by Holly Randall of HollyRandall.com
Travel Blog pt 1: Manchester, England
So here I am in my hotel room, at almost 3 in the morning, unable to sleep. I know I can blame this on the combination of jet lag and way too many cups of tea, which seems to be the only thing people drink around here. Well, except for beer, and since I can’t have any of that, I’m doubling my intake of tea in respite.
But it’s nice to be here. I’m in Manchester, at the “In the City” music conference at the Midlands Hotel. Why am I here, as I’m one of the most least knowledgeable people on the planet when it comes to music? Well, apparently I’m here because I know a little something about porn. You see, I’ve been asked to speak at this panel called “The Filth and the Theory”, which is basically a panel about how the adult industry has been at the forefront of internet technology, and how we’ve used the world wide web to our advantage. The music industry, instead of embracing the internet as many porn companies did, instead turned their backs on it. I was told by someone who worked at Warner Brothers, that when the internet leapt onto the scene in ’94, they asked “How can we kill the internet?”, not “How can we use it to our advantage?” So, strangely enough, I’m here as a positive example and someone who can possibly teach the music industry a thing or two about developing an online business model. Sounds a bit strange, doesn’t it? I thought so too, but they were willing to pay for my flight out here, so I’ll talk about whatever the hell they want me to talk about.
I have to admit though, that I almost didn’t make it here. I got held up in customs and received a hell of a drilling (and no, not the good kind, though that does give me a great idea for a porn scene!). But really, I was so dismally prepared that I deserved it. I forgot the name of the hotel I was supposed to be staying at, I didn’t have my contact at ITC’s phone number, and I didn’t have any printed itinerary of my trip or any proof of my plane ticket out of Glasgow. Really, they should have have held me over, but the guy was nice and let me through, even though he told me he really shouldn’t do so. All I can say is that I was glad I was wearing my low cut shirt with my amazing push up bra. Though I can’t say for sure if it was my tits that got me through customs, I don’t think it hurt.
So I finally get into the main terminal and my ride is nowhere to be seen (little did I know he was in immigration, arguing with the office who refused to tell him anything about me or where I was). Bewildered, I roamed around a bit– I could catch a cab, sure, but I didn’t know where to tell him to go. So I beg the guy at the information desk to go online and look up the ITC website, and tell me where the hotel it’s located at is. Thankfully, he’s very friendly and takes pity on this poor lost American girl, and I get my hotel’s name and location.
So I make it to the hotel, and the guy who was supposed to pick me up finds me, very flustered and upset that we missed each other. Though I’d been annoyed that nobody had been at the airport to pick me up, it’s obvious this man has been through a lot to try to find me, so how can I be upset with him? And besides, it’s time for a proper English breakfast: poached eggs with fried tomatoes, sausages, and heaps of bacon. One can never be unhappy with pig grease dripping down your chin. God, I’m going to get so fat on this trip. And guess what? I don’t care!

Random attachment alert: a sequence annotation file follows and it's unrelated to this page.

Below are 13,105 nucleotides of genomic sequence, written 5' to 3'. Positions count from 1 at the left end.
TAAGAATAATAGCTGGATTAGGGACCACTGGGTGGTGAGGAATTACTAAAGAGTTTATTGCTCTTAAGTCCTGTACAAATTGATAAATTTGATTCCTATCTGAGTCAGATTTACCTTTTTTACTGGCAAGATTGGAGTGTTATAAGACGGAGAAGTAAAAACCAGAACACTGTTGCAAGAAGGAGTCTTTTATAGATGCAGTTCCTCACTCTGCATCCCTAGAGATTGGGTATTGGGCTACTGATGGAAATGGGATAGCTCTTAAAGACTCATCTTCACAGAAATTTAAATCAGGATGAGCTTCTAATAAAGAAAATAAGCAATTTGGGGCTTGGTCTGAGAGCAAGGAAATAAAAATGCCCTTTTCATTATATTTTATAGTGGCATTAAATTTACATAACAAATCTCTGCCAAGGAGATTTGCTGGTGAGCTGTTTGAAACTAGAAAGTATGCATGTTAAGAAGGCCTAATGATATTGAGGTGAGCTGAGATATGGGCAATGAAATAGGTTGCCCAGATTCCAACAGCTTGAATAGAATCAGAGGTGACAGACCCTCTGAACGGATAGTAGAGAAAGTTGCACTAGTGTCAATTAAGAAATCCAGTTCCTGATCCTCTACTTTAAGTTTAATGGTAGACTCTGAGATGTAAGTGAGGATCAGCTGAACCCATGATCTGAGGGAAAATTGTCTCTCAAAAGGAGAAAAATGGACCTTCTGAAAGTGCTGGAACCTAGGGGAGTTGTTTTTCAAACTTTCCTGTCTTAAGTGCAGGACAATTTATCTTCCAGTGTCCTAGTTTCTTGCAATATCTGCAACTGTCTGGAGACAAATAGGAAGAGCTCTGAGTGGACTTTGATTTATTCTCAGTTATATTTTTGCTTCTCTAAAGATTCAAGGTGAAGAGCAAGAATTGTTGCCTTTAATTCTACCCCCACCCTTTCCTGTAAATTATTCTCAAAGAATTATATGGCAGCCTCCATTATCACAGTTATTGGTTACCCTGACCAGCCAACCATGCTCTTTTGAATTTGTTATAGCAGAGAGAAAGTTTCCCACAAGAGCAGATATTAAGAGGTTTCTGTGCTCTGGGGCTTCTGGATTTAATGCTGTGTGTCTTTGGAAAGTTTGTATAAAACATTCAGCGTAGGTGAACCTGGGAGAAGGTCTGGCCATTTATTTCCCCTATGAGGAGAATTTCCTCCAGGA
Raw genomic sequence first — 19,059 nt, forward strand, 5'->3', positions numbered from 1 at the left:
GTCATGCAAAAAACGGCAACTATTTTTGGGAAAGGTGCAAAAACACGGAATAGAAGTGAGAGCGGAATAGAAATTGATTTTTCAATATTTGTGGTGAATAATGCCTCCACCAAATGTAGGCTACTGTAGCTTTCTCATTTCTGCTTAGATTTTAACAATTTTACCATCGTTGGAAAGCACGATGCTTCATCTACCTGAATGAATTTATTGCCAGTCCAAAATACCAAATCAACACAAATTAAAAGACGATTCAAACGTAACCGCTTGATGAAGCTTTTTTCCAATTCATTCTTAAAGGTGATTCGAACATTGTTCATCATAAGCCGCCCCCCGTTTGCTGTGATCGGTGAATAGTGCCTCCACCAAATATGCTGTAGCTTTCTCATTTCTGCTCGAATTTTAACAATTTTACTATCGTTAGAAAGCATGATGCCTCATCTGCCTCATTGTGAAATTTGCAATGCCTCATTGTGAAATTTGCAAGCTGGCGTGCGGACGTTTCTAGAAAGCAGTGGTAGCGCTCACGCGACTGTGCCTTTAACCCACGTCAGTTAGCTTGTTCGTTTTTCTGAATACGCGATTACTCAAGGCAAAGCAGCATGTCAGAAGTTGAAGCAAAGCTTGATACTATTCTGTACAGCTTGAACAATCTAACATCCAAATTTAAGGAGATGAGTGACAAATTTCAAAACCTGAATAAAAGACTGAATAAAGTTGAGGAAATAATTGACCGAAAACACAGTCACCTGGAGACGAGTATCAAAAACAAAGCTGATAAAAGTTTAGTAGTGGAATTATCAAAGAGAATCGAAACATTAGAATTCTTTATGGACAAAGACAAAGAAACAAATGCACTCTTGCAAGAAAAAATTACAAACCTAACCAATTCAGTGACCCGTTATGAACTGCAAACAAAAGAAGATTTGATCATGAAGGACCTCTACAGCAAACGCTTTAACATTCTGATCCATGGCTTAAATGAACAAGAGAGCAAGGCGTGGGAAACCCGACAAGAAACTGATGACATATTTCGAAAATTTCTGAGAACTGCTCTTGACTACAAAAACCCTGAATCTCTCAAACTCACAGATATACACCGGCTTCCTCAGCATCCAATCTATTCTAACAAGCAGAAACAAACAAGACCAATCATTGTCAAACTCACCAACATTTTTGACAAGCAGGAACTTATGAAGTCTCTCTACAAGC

So after sleeping almost all afternoon in my very nice room (with a deep bathtub– a massive bonus for my aching back), Tom Smetham, who coordinates the panels and invited me to the show, wants to take me out for a free meal at the MMF (music manager’s forum) dinner, in a large tent in the middle of the Manchester Food and Drink festival (yes there are two festivals going on at once). And by the way, he’s pretty cute. I don’t know why I imagined he’d be older and fat and balding, but he’s none of those things. He’s also thoroughly amused at my lack of knowledge regarding music– he introduces me to all these big players in the business– men who have managed bands like Pink Floyd, and men who have signed bands like Depeche Mode. But I have no idea who any of these people are so I’m not exactly star-struck. But that’s OK, I think I make him feel smart. Which, by what I can tell, he is anyhow.
The meal at this dinner is free, which should make it automatically delicious, but it really is delicious. Some fairly famous chefs prepared the meal (don’t ask me who, this is another area I know nothing about), and they somehow made fizzy ice cream– it feels like Pop Rockets in your mouth. Weird, but good!
After the meal we stand outside and smoke (well, I watch everyone else smoke, because I’m not a smoker). Everyone laughs at how bundled up and cold I am, and I fire back by telling them that I was at the beach 4 days ago. They all roll their eyes at me, and I continue to tease them by telling them that it will probably still be warm when I return to LA, and I’ll be going back to the beach when I go home.
Another thing: I’ve been reading Kate Fox’s “Watching the English” again on the flight out here. It’s an anthropological study on British culture and their mannerisms, unconscious behavior, and unspoken rules of socializing. I can’t help but take note of subjects Fox brings up in her early chapters: constant commentary on the weather, the perpetual undercurrent of ironic humor, and the excessive politeness of the English. My parents are British so I see a bit of it in them, but they’ve been Americanized somewhat in their 35 years in the US, so it’s funny to watch their culture play out live and in color in front of me. I absolutely love the British, and having read a book that breaks down their behaviors into scientific terms only makes them more endearing to me.